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The Chernobyl explosion in 1986 was the only nuclear disaster to be rated a Level 7 until now  (Source: Wordpress)
The Chernobyl explosion in 1986 was the only nuclear disaster to be rated a Level 7 until now

The nuclear crisis in Japan has had a roller coaster of reports since the 9.0-magnitude earthquake struck on March 11. For instance, CNN and were caught embellishing their stories early on, trying to make the nuclear danger seem worse than it was. Now, new reports are saying that Japanese officials may be downplaying the amount of radiation released, since the Japanese nuclear regulatory agency has now put the Fukushima Daiichi disaster on the same level as the 1986 Chernobyl explosion.  

The Chernobyl disaster occurred in 1986 when an explosion led to fire that released large amounts of radioactive particles into the atmosphere. This event was the only nuclear disaster in history to be rated a 7 on the International Nuclear Event Scale, but now, the Japanese nuclear regulatory agency has changed Japan's nuclear crisis from a 5 to a 7 on the scale as well.

"This is an admission by the Japanese government that the amount of radiation released into the environment has reached a new order of magnitude," said Tetsuo Iguchi, a professor in the department of quantum engineering at Nagoya University. "The fact that we have now confirmed the world's second-ever Level 7 accident will have huge consequences for the global nuclear industry. It shows that current safety standards are woefully inadequate."

As of now, Hidehiko Nishiyama, deputy director general of Japan's nuclear regulator, says the total amount of radioactive materials released from the plant equals 10 percent of what was released in Chernobyl. Japan's Nuclear Safety Commission noted that 370,000 to 630,000 terabecquerels of radioactive material has been released from Nos. 1 to 3 reactors.  

According to the International Nuclear Event Scale, a Level 7 is described as having "widespread health and environmental effects." The announcement that Japan is now a Level 7 came as Japan was pushing more citizens to evacuate areas near the Fukushima Daiichi plant because of long-term radiation exposure fears. People living within a 12-mile radius of the plant were already ordered to evacuate early on, but now, government officials have ordered those living within a 19-mile radius to stay inside or evacuate the area.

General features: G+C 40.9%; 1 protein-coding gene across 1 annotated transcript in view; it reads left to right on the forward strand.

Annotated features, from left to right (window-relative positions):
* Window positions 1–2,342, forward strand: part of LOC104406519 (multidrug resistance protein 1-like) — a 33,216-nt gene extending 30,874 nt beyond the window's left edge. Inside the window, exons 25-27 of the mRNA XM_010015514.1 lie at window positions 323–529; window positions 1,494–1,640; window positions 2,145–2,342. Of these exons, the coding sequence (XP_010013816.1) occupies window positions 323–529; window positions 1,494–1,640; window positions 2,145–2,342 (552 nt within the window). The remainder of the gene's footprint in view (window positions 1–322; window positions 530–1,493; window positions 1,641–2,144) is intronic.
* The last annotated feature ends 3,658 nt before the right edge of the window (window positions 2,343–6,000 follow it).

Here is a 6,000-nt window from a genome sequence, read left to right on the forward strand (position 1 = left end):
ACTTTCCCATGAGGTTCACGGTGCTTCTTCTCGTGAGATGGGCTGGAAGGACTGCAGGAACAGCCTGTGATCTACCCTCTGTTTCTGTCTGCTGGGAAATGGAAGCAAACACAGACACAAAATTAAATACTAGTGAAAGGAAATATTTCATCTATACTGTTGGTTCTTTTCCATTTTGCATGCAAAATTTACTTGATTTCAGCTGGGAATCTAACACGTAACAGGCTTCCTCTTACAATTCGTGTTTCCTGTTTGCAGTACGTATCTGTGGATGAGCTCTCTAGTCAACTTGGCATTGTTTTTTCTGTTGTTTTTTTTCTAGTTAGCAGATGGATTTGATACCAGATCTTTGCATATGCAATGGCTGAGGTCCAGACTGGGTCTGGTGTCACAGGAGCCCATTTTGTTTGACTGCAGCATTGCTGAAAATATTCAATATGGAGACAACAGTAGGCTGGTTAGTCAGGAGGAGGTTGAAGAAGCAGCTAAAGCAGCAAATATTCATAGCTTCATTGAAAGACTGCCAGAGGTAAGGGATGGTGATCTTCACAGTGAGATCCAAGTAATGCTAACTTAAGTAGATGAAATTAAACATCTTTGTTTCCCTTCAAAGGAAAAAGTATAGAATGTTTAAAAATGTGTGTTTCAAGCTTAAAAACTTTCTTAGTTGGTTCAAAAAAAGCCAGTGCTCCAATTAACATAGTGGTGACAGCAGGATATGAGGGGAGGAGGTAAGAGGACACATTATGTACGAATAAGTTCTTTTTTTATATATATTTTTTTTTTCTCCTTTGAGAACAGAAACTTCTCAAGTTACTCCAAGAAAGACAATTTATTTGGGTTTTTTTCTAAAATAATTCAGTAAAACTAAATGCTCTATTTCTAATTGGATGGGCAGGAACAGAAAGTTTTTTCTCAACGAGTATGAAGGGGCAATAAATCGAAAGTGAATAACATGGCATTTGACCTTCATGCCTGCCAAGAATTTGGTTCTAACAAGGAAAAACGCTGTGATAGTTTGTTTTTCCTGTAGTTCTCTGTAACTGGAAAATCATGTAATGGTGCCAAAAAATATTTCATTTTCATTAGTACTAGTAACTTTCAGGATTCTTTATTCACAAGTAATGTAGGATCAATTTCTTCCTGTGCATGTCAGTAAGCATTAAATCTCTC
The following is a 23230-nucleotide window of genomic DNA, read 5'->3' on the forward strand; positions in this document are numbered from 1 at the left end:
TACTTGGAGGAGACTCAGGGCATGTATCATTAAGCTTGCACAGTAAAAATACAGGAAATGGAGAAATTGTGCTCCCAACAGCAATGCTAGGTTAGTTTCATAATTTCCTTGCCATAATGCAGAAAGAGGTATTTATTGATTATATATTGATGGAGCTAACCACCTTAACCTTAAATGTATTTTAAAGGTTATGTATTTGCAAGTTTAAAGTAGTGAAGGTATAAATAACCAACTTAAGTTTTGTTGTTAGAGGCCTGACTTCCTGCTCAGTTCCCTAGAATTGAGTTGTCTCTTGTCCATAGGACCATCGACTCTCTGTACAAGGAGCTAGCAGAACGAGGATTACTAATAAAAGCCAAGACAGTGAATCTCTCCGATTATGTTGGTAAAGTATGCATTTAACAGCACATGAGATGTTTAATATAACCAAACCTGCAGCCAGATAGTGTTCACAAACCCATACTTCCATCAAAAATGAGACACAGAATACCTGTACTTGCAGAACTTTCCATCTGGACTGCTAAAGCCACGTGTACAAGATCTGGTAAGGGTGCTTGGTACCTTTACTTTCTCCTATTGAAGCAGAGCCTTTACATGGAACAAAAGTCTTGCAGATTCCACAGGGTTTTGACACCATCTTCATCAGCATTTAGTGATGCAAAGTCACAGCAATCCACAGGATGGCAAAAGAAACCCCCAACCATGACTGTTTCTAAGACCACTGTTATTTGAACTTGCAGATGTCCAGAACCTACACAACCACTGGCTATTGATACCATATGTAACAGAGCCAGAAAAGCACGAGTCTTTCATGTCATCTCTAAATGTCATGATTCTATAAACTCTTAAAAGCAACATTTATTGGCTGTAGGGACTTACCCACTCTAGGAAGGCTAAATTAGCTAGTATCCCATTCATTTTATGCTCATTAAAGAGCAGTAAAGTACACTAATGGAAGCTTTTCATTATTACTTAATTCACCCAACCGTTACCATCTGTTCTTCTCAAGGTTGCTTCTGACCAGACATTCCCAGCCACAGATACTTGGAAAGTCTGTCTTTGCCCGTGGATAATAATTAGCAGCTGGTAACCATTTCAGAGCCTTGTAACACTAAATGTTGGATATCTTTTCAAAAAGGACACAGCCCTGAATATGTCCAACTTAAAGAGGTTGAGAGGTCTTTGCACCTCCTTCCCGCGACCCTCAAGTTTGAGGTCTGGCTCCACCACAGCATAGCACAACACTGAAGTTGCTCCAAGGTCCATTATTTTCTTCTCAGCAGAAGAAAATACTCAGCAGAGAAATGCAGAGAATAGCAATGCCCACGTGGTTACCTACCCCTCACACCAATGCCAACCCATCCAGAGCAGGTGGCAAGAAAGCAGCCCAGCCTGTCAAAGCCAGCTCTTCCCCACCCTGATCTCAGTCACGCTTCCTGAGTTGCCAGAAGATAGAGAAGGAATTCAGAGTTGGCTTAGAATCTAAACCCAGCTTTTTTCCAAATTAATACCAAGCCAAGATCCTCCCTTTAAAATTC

In addition, communities beyond the 19-mile radius have been evacuated as well due to how the radiation is spreading. Different variables like wind can determine where the radiation spreads. For instance, a community called Iitate, which is "well beyond the 19-mile radius," has had high radiation readings because of wind from the plant. The government is also looking to evacuate Katsurao, Kawamata, Minamisoma and Namie within one month because of concerns regarding long-term radiation exposure. If the conditions grow worse, Naraha, Hirono, Tamura, Kawauchi and other sections of Minamisoma will be evacuated as well. 

"This measure is not an order for you to evacuate or take actions immediately," said Yukio Edano, chief cabinet secretary. "We arrived at this decision by taking into account the risks of remaining in the area in the long term." 

With both the Chernobyl explosion and Japan's nuclear crisis on the same level on the International Nuclear Event Scale, some are worried that Fukushima may become worse than Chernobyl. For instance, Junichi Matsumoto, a nuclear executive for Tokyo Electric Power Company, said his biggest concern is that radiation levels could exceed Chernobyl at some point. But there are some clear distinctions between the two events that make his claim extremely unlikely. The most important difference between Chernobyl and the Fukushima Daiichi nuclear crisis is that most of the radioactive elements in Fukushima's reactors were contained within the reactors.